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LOS ANGELES — In February, the Manhattan building at 41 Cooper Square, an aluminum-clad, decade-old $166 million monument, temporarily closed. A burst sprinkler head and faulty pipes sent 12,000 gallons of water rushing into the building, leaving damage on all nine floors. The original Foundation Building next door, which dates to the time of Cooper Union’s founding in 1859, remained in perfectly functional condition. “You would think that the building that’s over a 150, 160 years old would be the one with the failing pipes,” said Victoria Sobel, a Cooper Union alum, “but actually the very expensive, LEED certified, starchitect-built building flooded.” Sobel and her collaborator Jake Jackmauh were in a basement classroom at California Institute of the Arts (CalArts) in Santa Clarita, across the country from where they went to school. They had co-founded Free Cooper Union eight years ago to fight the school’s decision to charge tuition, and now they’d flown here to share their experience with other students in a loosely similar situation: Ever since CalArts announced a tuition hike in March, students have been protesting for financially transparent policies.
The flashy new Cooper Union building had in effect instigated the work Sobel and Jackmauh still do, since it drowned Cooper Union in debt — with the help of a few other poor financial decisions — prompting a school founded to be free to charge tuition. Their presentation chronicled student and faculty activists’ failed attempts to keep the school free of charge, and the performances, block parties, and classes they have since organized to remain engaged in issues of accessible education and institutional responsibility. It also addressed the fact that, while Cooper Union recently announced a plan to stop charging in 2028, students will be given “full scholarships,” language that implies the school is giving gifts rather than reinstating its founding mission. “We live in a world of tangible progress enveloped in contradiction,” said Sobel as the presentation wound down. “So what if anything could be learned or unlearned about all that’s gone on here?”
Sobel and Jackmauh stayed at CalArts all week, talking to students when they could, staying with Alia Ali and Andrew Siedenburg, two grad students who co-organized #CalArtsWithout protests. “Their presence at CalArts was very helpful,” wrote Ali and Siedenburg in an email they composed together. “It made us re-evaluate our current situation by understanding that in order to create change, it requires time, research, collaboration and commitment.” They realized they had undertaken “more of a marathon than a sprint,” and that #CalArtsWithout was part of a much bigger conversation about the transparency and values of arts institutions.
In December, the CalArts board, which includes producer Tim Disney, Sony chair Tom Rothman, and gallerist Iwan Wirth, voted to approve a tuition increase from $48,660 to $50,850. With room, board, and other required fees, students who live on campus could easily pay over $70,000. When students learned of the hike months later, they balked. A group of concerned graduates and undergraduates met with the newly appointed president Ravi Rajan on March 7. They questioned the school’s budgetary reliance on tuition, rather than on grants or attempts to grow its endowment, and pointed out that scholarships have not kept up with rising tuition. Rajan told Santa Clarita Valley television on the day of the meeting, “I think that the way we fund higher education in this country is very broken,” but that CalArts was just doing what other colleges had to do.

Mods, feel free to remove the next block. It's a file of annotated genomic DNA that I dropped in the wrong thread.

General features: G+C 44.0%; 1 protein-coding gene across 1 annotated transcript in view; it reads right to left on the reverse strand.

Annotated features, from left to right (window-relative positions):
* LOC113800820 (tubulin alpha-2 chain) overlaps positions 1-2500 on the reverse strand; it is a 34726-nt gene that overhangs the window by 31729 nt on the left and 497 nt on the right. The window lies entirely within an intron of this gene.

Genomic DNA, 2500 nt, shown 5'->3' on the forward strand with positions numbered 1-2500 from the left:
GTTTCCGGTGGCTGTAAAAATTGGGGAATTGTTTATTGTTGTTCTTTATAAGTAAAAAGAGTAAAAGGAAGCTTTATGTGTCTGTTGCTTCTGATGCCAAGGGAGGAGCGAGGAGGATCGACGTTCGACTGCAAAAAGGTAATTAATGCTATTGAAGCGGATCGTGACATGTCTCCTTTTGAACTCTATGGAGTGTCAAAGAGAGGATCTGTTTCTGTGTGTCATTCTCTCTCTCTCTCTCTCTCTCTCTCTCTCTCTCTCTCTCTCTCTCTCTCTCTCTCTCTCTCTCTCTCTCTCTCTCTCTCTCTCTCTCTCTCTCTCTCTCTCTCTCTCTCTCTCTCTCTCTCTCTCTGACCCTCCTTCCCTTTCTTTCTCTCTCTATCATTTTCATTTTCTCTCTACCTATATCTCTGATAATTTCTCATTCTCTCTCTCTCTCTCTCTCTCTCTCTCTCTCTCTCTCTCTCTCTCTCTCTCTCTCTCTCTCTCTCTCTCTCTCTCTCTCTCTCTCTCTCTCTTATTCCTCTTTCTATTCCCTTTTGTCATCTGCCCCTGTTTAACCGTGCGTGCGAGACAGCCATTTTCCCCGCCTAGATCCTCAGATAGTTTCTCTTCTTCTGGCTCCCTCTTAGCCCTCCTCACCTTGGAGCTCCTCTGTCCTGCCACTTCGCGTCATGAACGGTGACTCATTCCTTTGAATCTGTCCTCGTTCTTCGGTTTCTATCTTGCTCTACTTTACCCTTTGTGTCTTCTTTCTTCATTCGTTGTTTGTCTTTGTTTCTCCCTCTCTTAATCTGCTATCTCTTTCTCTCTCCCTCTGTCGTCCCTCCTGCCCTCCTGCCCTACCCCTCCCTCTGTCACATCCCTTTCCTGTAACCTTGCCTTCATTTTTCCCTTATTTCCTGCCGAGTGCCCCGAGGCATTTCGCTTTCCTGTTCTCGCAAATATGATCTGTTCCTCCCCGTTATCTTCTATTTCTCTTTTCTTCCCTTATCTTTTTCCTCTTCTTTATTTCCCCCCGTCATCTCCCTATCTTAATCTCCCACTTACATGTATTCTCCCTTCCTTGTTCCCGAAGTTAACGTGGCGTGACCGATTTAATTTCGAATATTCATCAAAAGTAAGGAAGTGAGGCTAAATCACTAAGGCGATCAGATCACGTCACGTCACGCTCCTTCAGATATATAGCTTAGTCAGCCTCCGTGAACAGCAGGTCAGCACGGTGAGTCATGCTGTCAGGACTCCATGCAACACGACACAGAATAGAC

Still dissatisfied, students circulated a petition, asking, among other things, that the school’s board postpone the scheduled March 12 budget finalization vote. The board did not postpone, and held its meeting at Hauser & Wirth Gallery’s expansive and expensive downtown campus — a move that recalls the MOCA board’s habit of meeting at the Beverly Hills Hotel, a place familiar to wealthy trustees but distanced from the institution and its needs. Students stood outside the gallery holding signs reading “You are nothing without us” and “Don’t profit off our backs.” After the vote, Rajan once again bemoaned the broken system, vaguely telling Hyperallergic that “This is the higher education crisis we’re hearing about.” But it seemed the burden of averting this crisis fell disproportionately on students. Ali and Siedenburg pointed out that they protested because they felt they had to. “We saw that it threatened the stability of our cohort and that it simply was not an option to let this tuition hike pass over our heads,” they wrote.
While the art school’s tuition increases conform to nationwide trends, CalArts’ price tag outstrips the national average. Private school tuition grew to approximately $43,500 this year from an average of $27,000 in 2009, according to US News and World Reports. In a 2015 op-ed for the New York Times, law professor Paul F. Campos argues that this rise has little to do with increased teaching resources. “Salaries of full-time faculty members are, on average, barely higher than they were in 1970,” he writes. “By contrast, a major factor driving increasing costs is the constant expansion of university administration.”
There are ways to avoid reliance on high tuition, as Victoria Sobel learned firsthand when she participated in a working group of Cooper Union alumni, faculty, and administrators in summer 2013. The group set out to draft a feasible financial plan for Cooper Union, one that would not necessitate tuition — this was, after all, a school founded by a man who imagined its freeness as “the means of raising to competence and comfort thousands of those that might otherwise struggle through a life of poverty.” The group devised a tuition-free plan that involved extensive restructuring (including faculty buyouts and smaller pay packages for administration), which they submitted to the board in December 2013. According to legal documents filed with the New York Supreme Court in 2015, a competing faction of administrators who had been privy to the working group’s deliberations filed a report undermining their findings. The board promptly rejected the group’s plan.